What it Shows
With an air pressure of 105 Nm-2 at sea level, even a heavy duty oil drum will be crushed if it has nothing inside to balance the pressure.
How it Works
The screw cap on the drum is fitted with a vacuum pump connector. Simply turn on the Varian SD-200 pump and wait—it usually takes a few minutes to pump down, so you can carry on with what you were doing interrupted by various creaks and bangs as the drum's side walls begin to give. Because drums of this size are ribbed for strength, they can hold up under the strain, but when it finally goes it collapses with a mighty implosion! 35 gallon drums are more robust, but a sharp thump with a mallet on the ribbing is enough to remove any last resistance and a loud instant implosion follows.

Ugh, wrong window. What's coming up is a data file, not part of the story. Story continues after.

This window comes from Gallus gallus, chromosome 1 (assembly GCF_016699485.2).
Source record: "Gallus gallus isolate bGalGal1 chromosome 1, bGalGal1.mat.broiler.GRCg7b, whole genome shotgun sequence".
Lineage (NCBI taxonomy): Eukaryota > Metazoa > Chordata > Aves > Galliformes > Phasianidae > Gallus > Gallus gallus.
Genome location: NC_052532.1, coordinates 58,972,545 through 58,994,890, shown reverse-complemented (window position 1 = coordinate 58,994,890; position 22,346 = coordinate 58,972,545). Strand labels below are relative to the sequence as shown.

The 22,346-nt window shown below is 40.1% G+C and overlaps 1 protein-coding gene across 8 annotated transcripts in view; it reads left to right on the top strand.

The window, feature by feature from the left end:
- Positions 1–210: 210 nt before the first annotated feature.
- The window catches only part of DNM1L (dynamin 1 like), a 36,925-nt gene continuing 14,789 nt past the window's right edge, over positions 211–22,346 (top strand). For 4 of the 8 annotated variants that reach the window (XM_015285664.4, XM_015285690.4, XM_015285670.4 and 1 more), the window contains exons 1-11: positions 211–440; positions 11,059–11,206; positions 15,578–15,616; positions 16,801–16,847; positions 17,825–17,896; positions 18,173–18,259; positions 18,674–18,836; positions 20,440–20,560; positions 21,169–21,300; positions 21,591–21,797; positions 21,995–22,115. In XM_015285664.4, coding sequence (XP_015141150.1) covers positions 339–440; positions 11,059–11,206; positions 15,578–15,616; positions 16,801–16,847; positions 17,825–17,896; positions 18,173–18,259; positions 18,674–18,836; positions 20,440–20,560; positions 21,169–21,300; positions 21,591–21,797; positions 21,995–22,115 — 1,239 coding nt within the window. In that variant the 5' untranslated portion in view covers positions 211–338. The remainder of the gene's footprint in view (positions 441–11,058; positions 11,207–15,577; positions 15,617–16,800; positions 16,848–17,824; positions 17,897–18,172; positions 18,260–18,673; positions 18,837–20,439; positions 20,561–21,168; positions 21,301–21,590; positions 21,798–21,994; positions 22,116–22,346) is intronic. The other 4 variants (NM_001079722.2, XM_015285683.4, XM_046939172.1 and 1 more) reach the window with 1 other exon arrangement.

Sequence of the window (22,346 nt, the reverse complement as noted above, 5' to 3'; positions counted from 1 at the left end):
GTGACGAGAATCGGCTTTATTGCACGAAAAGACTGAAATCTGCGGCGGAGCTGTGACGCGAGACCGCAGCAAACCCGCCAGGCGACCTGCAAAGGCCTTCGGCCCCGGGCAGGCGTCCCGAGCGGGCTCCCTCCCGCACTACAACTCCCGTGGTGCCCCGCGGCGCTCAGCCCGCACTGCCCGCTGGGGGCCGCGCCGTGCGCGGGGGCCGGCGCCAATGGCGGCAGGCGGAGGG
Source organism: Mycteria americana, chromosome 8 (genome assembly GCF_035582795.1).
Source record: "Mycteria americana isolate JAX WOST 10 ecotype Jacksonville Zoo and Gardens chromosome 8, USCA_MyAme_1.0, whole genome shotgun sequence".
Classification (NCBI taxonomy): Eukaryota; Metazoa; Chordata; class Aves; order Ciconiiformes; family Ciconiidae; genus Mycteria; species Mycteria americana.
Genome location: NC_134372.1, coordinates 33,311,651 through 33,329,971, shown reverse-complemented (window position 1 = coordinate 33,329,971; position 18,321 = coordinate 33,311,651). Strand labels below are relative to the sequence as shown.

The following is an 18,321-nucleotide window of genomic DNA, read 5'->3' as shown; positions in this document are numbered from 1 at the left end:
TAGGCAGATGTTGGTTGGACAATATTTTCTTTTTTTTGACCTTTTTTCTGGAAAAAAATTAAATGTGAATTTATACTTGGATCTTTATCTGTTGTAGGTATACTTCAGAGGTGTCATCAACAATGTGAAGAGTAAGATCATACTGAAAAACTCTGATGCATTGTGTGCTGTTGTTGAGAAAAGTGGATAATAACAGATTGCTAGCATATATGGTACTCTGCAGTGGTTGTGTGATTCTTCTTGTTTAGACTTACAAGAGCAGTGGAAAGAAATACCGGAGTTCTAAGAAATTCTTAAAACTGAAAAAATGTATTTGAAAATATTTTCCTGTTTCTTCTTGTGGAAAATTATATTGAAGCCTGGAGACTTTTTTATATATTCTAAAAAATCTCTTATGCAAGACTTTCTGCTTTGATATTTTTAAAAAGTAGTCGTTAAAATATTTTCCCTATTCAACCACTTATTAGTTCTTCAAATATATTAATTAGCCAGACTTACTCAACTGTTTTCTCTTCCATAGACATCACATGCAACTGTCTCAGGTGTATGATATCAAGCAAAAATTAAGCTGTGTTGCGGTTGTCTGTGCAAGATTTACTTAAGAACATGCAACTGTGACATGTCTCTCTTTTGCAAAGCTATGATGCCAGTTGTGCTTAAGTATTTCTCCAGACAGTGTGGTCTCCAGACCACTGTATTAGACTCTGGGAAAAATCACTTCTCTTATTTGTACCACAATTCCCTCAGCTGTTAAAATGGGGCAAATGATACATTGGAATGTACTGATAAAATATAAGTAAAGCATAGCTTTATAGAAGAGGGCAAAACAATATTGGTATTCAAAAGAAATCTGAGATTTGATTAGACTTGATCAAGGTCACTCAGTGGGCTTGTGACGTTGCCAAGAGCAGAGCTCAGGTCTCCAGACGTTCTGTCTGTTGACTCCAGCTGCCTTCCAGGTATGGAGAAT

Setting it Up
Make sure to adequately tighten both screw caps. As a test, turn on the pump for about 5-10 seconds and then listen for leaks. Use a plug strip as an on/off switch for the pump. Provide ear protection and a rubber mallet.
We use refurbished 55 gallon drums, which have a closed top and a bung. The top and bottom of each drum has a radius of about 0.3m, and the side is about 1m tall. This means the atmosphere pushes down on the top of the drum with about 3.25 US tons, and pushes in on the sides with a total of about 20 US tons.
Can be done with any size drum you lay your hands on; obviously it is important to check the previous contents, to avoid toxic or corrosive residues. A smaller version can be done with a one gallon oil can and a Bunsen burner replacing the vacuum pump. Boil quarter of a can-full of water so that the steam replaces air in the can. After you're sure it's purged, take it off the heat and screw the cap on tightly. As the steam condenses, a vacuum is formed and the can will crumple. Here you haven't got the possible misconception of the can being 'sucked in' by the pump.